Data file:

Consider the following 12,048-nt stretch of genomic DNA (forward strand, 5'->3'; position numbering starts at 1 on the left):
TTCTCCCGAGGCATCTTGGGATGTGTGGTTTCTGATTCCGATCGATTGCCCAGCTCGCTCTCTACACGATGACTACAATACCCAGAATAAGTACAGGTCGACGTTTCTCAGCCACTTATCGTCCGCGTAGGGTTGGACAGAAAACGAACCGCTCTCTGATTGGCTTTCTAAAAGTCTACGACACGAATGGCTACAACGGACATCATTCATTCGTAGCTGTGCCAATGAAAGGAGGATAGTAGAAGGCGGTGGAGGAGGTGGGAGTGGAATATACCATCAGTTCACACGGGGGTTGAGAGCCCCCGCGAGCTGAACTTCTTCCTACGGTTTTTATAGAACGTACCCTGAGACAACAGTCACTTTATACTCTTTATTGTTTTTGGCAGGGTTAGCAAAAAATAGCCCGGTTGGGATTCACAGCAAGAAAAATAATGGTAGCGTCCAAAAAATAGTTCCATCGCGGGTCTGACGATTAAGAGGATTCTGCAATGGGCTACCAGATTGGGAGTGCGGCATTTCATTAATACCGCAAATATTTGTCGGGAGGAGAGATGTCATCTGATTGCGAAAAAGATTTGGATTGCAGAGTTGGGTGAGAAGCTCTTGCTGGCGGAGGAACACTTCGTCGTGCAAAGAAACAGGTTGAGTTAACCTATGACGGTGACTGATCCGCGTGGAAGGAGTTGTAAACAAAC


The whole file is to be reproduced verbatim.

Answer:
Consider the following 12,048-nt stretch of genomic DNA (forward strand, 5'->3'; position numbering starts at 1 on the left):
TTCTCCCGAGGCATCTTGGGATGTGTGGTTTCTGATTCCGATCGATTGCCCAGCTCGCTCTCTACACGATGACTACAATACCCAGAATAAGTACAGGTCGACGTTTCTCAGCCACTTATCGTCCGCGTAGGGTTGGACAGAAAACGAACCGCTCTCTGATTGGCTTTCTAAAAGTCTACGACACGAATGGCTACAACGGACATCATTCATTCGTAGCTGTGCCAATGAAAGGAGGATAGTAGAAGGCGGTGGAGGAGGTGGGAGTGGAATATACCATCAGTTCACACGGGGGTTGAGAGCCCCCGCGAGCTGAACTTCTTCCTACGGTTTTTATAGAACGTACCCTGAGACAACAGTCACTTTATACTCTTTATTGTTTTTGGCAGGGTTAGCAAAAAATAGCCCGGTTGGGATTCACAGCAAGAAAAATAATGGTAGCGTCCAAAAAATAGTTCCATCGCGGGTCTGACGATTAAGAGGATTCTGCAATGGGCTACCAGATTGGGAGTGCGGCATTTCATTAATACCGCAAATATTTGTCGGGAGGAGAGATGTCATCTGATTGCGAAAAAGATTTGGATTGCAGAGTTGGGTGAGAAGCTCTTGCTGGCGGAGGAACACTTCGTCGTGCAAAGAAACAGGTTGAGTTAACCTATGACGGTGACTGATCCGCGTGGAAGGAGTTGTAAACAAAC